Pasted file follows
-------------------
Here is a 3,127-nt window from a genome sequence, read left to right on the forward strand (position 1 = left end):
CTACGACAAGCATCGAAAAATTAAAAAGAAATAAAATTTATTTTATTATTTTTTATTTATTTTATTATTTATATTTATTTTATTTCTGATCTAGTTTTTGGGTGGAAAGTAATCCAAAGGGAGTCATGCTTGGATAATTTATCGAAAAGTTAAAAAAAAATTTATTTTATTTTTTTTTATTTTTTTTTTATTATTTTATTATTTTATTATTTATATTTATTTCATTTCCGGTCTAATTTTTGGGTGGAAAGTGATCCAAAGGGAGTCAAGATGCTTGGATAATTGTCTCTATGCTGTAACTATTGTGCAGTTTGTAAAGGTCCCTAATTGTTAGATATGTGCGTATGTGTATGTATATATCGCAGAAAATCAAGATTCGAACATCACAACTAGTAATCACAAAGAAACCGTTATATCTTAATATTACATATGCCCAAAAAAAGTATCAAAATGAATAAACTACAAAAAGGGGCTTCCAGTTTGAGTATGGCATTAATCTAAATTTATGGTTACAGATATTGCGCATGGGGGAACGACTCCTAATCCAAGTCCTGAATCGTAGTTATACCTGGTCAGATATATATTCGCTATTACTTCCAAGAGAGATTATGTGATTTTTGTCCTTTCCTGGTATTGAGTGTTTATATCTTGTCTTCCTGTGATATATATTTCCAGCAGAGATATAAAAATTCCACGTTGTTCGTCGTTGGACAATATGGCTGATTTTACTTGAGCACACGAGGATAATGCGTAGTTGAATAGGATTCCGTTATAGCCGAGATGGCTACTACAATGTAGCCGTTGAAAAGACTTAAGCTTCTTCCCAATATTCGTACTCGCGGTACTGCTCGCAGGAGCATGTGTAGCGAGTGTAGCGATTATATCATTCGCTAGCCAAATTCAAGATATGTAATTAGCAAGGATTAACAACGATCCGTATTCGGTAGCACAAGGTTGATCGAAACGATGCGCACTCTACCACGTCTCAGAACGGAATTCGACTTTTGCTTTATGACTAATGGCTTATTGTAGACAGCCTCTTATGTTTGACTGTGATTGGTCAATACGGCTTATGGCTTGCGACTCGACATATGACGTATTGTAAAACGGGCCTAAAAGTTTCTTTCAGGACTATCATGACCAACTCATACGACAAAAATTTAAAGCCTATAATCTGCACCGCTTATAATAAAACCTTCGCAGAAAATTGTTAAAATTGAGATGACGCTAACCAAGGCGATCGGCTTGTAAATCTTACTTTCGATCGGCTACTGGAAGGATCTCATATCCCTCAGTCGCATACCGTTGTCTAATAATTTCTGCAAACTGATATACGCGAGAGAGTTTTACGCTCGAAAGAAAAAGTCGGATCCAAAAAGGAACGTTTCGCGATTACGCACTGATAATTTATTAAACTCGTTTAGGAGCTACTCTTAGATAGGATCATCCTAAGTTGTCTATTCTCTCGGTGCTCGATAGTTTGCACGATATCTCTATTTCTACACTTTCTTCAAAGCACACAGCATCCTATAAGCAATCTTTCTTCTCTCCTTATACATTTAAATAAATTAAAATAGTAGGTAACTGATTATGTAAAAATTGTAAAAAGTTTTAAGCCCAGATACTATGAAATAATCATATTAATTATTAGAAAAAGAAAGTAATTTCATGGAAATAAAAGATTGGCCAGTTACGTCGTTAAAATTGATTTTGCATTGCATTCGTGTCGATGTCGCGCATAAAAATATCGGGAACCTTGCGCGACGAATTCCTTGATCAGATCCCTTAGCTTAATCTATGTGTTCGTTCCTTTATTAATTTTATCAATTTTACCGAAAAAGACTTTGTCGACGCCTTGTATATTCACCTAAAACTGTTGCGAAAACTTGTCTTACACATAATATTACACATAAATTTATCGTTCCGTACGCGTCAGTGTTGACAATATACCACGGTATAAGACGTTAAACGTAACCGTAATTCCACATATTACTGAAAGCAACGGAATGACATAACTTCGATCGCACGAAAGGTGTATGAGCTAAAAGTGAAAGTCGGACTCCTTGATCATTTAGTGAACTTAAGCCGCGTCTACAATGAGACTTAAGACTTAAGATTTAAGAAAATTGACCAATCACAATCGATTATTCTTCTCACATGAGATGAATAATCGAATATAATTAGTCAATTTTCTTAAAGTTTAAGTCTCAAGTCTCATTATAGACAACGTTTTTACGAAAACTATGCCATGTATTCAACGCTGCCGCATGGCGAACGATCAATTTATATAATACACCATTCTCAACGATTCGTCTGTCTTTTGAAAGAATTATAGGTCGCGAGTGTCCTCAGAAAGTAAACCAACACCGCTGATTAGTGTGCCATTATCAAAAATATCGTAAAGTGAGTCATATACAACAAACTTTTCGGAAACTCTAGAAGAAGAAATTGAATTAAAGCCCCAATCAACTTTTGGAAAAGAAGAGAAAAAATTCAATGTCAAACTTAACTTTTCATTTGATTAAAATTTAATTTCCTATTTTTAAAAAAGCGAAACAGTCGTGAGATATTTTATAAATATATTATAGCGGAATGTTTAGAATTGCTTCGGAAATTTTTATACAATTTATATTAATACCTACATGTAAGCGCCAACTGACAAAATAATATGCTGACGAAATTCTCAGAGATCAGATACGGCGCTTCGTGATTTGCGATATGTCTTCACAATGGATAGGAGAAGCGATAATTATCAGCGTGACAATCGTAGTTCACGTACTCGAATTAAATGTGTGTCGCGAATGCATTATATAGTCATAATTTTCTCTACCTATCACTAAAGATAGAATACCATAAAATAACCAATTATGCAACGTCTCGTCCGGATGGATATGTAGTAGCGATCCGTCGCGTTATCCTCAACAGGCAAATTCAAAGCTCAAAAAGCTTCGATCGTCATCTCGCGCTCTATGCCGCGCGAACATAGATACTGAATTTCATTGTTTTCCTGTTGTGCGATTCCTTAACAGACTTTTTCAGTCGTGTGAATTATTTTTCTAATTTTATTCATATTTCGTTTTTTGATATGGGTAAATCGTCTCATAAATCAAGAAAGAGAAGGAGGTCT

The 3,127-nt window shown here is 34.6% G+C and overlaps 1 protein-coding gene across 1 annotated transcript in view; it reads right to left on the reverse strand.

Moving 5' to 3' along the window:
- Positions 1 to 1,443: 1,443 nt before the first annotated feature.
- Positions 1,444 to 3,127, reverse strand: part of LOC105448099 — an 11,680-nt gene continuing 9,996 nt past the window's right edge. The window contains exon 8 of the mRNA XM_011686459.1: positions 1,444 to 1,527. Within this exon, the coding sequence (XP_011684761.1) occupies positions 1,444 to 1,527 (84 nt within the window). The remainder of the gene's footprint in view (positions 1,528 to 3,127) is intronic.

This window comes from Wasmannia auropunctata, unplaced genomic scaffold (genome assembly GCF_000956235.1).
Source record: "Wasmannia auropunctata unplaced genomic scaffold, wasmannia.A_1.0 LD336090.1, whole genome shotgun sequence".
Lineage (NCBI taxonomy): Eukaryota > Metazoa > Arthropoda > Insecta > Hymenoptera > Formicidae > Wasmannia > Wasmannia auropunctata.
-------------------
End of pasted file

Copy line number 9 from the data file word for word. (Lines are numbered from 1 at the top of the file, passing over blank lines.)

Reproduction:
Lineage (NCBI taxonomy): Eukaryota > Metazoa > Arthropoda > Insecta > Hymenoptera > Formicidae > Wasmannia > Wasmannia auropunctata.